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May 1973

Bilious Vomiting

Arch Surg. 1973;106(5):627. doi:10.1001/archsurg.1973.01350170001001

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Reflux esophagitis is a common occurrence. It can occur with or without the presence of a hiatus hernia, and can be due to reflux of bile and pancreatic secretion as well as to acid reflux. Turner, in an article elsewhere in this issue (see p 685) has reported his experiences with an interesting group of 15 patients who developed postoperative "bilious" regurgitation following subtotal gastrectomy. Proof of reflux was substantiated in these cases by x-ray study and cineradiography. Manometric and pH studies of the lower end of the esophagus were not carried out.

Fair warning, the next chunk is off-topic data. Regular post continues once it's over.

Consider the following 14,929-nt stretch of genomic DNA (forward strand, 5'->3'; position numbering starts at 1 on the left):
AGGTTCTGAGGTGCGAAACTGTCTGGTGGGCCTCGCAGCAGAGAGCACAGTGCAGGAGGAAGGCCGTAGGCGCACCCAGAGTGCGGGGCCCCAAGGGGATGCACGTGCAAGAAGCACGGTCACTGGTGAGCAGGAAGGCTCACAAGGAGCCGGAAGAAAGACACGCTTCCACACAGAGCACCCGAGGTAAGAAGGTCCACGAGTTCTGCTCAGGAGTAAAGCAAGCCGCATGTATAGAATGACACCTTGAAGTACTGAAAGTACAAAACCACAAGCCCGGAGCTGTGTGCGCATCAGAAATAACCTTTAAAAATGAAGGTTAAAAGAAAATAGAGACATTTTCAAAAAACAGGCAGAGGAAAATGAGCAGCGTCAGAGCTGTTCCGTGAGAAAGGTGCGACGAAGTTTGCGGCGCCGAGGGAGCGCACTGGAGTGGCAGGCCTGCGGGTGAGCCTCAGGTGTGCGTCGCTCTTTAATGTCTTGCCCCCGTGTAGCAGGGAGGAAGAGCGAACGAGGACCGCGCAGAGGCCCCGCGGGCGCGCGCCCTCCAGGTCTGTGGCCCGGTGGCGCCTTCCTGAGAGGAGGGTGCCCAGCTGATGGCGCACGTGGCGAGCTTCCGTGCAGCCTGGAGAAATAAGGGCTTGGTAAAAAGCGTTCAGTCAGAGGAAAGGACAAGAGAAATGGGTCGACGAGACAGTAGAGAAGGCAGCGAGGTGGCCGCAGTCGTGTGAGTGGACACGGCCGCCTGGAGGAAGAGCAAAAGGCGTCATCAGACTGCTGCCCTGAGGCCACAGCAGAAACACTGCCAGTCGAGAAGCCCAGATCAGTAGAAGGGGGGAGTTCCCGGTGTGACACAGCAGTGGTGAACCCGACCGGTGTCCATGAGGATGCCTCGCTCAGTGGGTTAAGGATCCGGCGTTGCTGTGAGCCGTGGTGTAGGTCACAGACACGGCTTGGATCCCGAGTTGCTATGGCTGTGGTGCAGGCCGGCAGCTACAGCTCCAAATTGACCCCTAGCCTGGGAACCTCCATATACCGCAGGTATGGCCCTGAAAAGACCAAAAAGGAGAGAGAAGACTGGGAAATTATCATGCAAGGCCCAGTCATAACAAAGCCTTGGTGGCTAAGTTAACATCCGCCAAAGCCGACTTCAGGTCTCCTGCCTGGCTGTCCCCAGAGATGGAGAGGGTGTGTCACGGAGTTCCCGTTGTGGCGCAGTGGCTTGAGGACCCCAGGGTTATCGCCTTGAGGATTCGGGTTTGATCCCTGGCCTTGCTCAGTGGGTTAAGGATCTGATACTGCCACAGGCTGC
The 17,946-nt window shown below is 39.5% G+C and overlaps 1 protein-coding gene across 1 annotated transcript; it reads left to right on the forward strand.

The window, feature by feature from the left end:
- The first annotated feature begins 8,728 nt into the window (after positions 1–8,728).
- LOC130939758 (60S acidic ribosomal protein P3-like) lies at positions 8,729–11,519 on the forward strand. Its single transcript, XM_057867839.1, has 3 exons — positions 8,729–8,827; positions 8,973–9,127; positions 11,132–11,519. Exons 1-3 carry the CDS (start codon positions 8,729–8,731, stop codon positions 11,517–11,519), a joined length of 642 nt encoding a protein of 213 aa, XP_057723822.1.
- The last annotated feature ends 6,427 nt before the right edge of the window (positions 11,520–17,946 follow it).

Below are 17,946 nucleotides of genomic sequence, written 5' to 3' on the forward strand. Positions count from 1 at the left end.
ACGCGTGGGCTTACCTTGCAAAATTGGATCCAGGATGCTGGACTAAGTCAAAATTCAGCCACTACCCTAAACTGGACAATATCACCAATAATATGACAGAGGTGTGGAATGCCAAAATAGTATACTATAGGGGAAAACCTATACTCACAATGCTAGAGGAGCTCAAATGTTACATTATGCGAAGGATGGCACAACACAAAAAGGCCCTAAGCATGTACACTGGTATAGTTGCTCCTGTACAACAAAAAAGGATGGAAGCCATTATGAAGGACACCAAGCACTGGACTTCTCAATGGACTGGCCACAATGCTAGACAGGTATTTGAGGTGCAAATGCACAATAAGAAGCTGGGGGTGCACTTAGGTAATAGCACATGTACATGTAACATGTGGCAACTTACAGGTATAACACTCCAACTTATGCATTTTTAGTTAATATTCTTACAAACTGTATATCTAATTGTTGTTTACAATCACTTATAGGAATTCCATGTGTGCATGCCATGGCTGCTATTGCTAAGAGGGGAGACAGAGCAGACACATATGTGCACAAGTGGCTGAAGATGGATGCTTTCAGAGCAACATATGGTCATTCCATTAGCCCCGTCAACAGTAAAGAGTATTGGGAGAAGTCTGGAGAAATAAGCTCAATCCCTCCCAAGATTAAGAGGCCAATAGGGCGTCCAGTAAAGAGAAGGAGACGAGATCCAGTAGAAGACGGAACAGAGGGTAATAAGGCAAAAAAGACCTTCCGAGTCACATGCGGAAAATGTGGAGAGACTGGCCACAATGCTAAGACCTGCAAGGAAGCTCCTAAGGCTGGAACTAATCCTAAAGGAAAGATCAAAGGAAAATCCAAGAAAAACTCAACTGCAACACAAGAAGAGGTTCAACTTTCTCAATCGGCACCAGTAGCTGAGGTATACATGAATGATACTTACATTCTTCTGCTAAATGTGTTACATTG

Physiologically, the tone of the lower esophageal sphincter is controlled, at least in part, by gastrin, but also, to a certain extent, by the vagus nerves, by the competency of the phrenoesophageal ligament, by the snugness of the two limbs of the right crus of the diaphragm, and by the position of the gastroesophageal junction relative to

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